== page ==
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Parkdale third graders sing "12 Disaster Days of Christmas"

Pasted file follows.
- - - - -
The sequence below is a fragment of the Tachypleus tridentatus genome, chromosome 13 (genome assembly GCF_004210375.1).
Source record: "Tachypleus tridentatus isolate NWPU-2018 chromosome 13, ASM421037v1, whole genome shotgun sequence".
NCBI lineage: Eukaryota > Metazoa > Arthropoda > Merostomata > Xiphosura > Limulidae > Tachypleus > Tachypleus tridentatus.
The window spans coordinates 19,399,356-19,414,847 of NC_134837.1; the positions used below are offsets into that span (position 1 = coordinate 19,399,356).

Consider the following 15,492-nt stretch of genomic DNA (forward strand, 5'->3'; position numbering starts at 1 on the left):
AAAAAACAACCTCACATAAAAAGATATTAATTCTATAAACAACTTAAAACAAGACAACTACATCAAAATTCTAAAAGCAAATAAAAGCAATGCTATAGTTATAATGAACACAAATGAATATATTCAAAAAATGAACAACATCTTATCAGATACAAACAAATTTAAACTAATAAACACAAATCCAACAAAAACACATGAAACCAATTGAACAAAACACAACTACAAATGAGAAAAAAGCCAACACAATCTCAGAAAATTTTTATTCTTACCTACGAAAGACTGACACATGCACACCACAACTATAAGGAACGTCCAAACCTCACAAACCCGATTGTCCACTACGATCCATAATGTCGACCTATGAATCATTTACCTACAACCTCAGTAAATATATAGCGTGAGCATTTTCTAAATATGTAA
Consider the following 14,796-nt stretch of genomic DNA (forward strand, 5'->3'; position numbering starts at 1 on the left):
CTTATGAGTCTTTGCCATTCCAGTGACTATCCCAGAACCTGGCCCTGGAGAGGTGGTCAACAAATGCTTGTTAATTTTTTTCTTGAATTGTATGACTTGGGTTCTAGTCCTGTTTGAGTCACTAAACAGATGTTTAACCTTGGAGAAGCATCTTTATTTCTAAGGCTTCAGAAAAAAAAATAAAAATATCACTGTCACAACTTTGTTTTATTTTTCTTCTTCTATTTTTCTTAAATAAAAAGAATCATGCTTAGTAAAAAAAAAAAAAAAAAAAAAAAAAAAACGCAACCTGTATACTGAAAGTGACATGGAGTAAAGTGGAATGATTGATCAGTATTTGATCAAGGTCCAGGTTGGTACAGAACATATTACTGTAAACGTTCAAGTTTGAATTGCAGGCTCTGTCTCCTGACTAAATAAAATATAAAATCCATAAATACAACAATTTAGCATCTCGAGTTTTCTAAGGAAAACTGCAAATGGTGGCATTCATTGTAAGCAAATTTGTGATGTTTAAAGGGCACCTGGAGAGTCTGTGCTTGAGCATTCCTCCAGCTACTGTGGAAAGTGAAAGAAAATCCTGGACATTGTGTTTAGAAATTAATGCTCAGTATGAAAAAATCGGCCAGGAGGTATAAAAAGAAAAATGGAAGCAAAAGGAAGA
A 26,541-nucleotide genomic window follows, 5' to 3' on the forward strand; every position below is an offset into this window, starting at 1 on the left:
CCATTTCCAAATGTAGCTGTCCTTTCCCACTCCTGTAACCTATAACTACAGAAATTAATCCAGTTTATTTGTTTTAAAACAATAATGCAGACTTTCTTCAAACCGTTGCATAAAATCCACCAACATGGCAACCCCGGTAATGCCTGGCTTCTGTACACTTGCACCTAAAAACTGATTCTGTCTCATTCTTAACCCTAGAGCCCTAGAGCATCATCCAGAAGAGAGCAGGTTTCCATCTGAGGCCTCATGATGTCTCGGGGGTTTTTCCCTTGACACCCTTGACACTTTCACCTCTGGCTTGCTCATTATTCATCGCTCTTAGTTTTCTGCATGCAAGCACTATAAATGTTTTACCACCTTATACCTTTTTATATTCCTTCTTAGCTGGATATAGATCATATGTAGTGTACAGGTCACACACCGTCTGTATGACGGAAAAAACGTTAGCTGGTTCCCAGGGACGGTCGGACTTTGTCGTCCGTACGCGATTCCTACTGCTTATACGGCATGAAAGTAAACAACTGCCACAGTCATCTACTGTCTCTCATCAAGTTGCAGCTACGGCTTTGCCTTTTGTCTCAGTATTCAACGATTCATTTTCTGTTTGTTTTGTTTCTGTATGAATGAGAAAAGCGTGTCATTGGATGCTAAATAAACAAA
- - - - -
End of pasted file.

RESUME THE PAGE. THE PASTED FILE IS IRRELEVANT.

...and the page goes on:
Welcome to your sing-able Christmas gift list. What follows is an emergency rendition of “12 Days of Christmas” – for outfitting your home or car in case of snow storm, earthquake, flood or other emergency. Read it as a simple list, or sing it to the tune of “12 Days” – you know, as in “ … and a partridge in a pear tree…” Not to make light of it, but the song is a familiar framework for a set of gift ideas that you could consider gathering together, even if the recipient already owns items such as a bunch of coats, tire chains and flashlights. Stores throughout the Gorge are stocked up on all these items. Buying all 12 days might be prohibitive, but here are three ideas for checking any of the dozen off your list (notations follow, 1-12.) The gift items needed to stay warm, dry and safe are also coded to suggest items in your abode (A) in your car (C) or both (B). 12 Gallons of Water (A) 11 Family meals (B) 10 Cans of propane (A) 9 Hygiene bags (B) 8 Packs of batteries (A) 7 Spare coats (B) 6 Bright red flares (C) 5 Cozy blankets (B) 4 Tire chains (C) 3 Flashlights (B) 2 cell phone chargers (B) 1 And a crush-proof first aid kit (B) Price ranges? Here’s a few quotes for days Three, Two, Four and Nine: n A family gift of flashlights (three will run $15-30, Hood River Supply, Tum-A-Lum) n Cell phone chargers (two will run $30-60) n Tire chains (basic set, $30, Les Schwab, returnable if unused for the winter) n Family meals ($100 or so should cover the basics for three or four reasonably well-fed days) n The home kit should be kept in a handy place near an exit, and remember that water needs to be replenished every few months. If you have a solid first aid kit already, switch out the gift idea with “and-a-sto-o-u-t- tub-for it-all …” Otherwise, it’s a case of assembling your home or car kits and making sure all members of the family know what the resources are and how to use them (ie flares and propane). Emergency situations are at worst life-threatening, at best deeply uncomfortable if you and your family are left without power for an extended period, or traveling and find yourself in a situation where you need to wait out a storm, lengthy traffic delay, or other crisis. Notes on the 12 gift ideas: 12 – Gallons of water: that’s one per person in a four-member family to last for three days, the recommended minimum to be prepared for utility outages. 11 – Easy-open packaged goods, energy bars, dried food and nuts are good things to include for nutrition. Think of what your family of four needs for three days to stay fortified and hydrated (see number 12). Can-opener also recommended 10 – If you have a propane camping stove, keep extra fuel handy. 9 – Hygiene bags: put packaged moistened towelettes, toilet paper, and plastic ties in large garbage bags (for personal sanitation) Resource list courtesy of Hood River County Emergency Management, Barbara Ayers, manager/ 541-386-1213. The county also reminds residents to Get a Kit, Make A Plan to connect your family if separated, and Stay Informed. See www.co.hood-river.or.us to opt-in for citizen alerts. Enlarge